I will pick up down and up spiral double flutes off of the BTP list and give them a shot. I used a 1/4″ straight bit today and really wish I would have picked up the slightly undersized plywood bit because now I need to use glue. Ahh the lessons I am learning.

    #82242
    Rob
    Pro
    Birmingham, Alabama

    I have done some carving on signs and will freehand the letters but the last time I used a strait carbide flat bit to ‘hog’ out the waste wood. It seems that the spiral might not have as much kickback. Would that be true?

    #82547
    kurt@welkerhomes.com
    Moderator
    Owatonna, MN - Minnesota

    Jason, the undersized plywood bits are a great benefit. While they have their place in the collection, standard size are useful also. The “plywood sized” bits are typically a little more expensive so I try not to use them for just hogging out material. I would prefer a standard bit for that to give it the abuse, and minimize the need to have the plywood bit sharpened.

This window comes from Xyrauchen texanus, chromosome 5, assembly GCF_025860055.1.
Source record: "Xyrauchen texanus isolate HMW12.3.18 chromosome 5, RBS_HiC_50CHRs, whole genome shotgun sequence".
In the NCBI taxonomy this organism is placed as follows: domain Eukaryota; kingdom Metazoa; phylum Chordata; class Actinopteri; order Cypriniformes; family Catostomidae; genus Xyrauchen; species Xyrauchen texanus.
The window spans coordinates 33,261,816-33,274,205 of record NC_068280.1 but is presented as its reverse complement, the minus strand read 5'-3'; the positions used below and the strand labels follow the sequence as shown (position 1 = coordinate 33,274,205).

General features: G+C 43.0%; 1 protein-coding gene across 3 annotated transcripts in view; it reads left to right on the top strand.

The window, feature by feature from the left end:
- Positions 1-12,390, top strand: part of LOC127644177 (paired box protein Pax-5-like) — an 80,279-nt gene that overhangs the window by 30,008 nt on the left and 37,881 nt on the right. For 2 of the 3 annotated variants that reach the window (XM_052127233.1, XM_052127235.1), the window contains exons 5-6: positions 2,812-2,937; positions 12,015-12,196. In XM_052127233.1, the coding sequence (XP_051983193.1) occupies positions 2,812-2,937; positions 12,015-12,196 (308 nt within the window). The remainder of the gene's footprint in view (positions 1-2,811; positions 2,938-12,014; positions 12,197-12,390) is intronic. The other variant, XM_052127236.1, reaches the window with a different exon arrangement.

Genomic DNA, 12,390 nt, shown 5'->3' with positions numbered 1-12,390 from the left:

#83238
    MKE_Voltage
    Moderator
    Saint Francis, WI

    After spending a ton of time looking I was able to find Bosch’s plywood bits:

    http://www.boschtools.com/Products/Accessories/Pages/BoschAccessoryDetail.aspx?pid=84625M#specs

    And they are all covered by BTP points!

    #93934
    MKE_Voltage
    Moderator
    Saint Francis, WI

    ‘I have been using the up spiral bit that I received from BTP and it is pretty solid. I am finding that there is a a bit of tear out at the bottom of the piece but the top or finish side is very clean.

    #93960
    kurt@welkerhomes.com
    Moderator
    Owatonna, MN - Minnesota

    Jason, you may want to try the double shear (compression) bits that are set up for a down cut from the top and an up cut from the bottom to minimize tearout on both sides of material.

    Here is a link to a Bosch Compression spiral bit.

    http://www.boschtools.com/Products/Accessories/Pages/BoschAccessoryDetail.aspx?pid=86026M#specs